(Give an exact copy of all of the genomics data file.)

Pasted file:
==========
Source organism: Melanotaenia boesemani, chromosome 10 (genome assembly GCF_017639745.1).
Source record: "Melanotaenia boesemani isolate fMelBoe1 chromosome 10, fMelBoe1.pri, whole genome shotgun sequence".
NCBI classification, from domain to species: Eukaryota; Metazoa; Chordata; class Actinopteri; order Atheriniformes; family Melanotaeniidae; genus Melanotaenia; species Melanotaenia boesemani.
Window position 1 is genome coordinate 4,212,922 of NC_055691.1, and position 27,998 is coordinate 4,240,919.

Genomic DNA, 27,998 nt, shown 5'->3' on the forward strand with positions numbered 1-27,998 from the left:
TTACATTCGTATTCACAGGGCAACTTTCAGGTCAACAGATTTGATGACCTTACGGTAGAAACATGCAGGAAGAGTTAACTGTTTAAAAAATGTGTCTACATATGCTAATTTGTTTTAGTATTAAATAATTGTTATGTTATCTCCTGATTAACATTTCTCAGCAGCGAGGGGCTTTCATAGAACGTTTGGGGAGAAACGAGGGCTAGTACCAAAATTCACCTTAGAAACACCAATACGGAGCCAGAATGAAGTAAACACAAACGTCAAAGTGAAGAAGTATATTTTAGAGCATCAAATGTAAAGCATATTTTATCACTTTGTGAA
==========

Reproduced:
Source organism: Melanotaenia boesemani, chromosome 10 (genome assembly GCF_017639745.1).
Source record: "Melanotaenia boesemani isolate fMelBoe1 chromosome 10, fMelBoe1.pri, whole genome shotgun sequence".
NCBI classification, from domain to species: Eukaryota; Metazoa; Chordata; class Actinopteri; order Atheriniformes; family Melanotaeniidae; genus Melanotaenia; species Melanotaenia boesemani.
Window position 1 is genome coordinate 4,212,922 of NC_055691.1, and position 27,998 is coordinate 4,240,919.

Genomic DNA, 27,998 nt, shown 5'->3' on the forward strand with positions numbered 1-27,998 from the left:
TTACATTCGTATTCACAGGGCAACTTTCAGGTCAACAGATTTGATGACCTTACGGTAGAAACATGCAGGAAGAGTTAACTGTTTAAAAAATGTGTCTACATATGCTAATTTGTTTTAGTATTAAATAATTGTTATGTTATCTCCTGATTAACATTTCTCAGCAGCGAGGGGCTTTCATAGAACGTTTGGGGAGAAACGAGGGCTAGTACCAAAATTCACCTTAGAAACACCAATACGGAGCCAGAATGAAGTAAACACAAACGTCAAAGTGAAGAAGTATATTTTAGAGCATCAAATGTAAAGCATATTTTATCACTTTGTGAA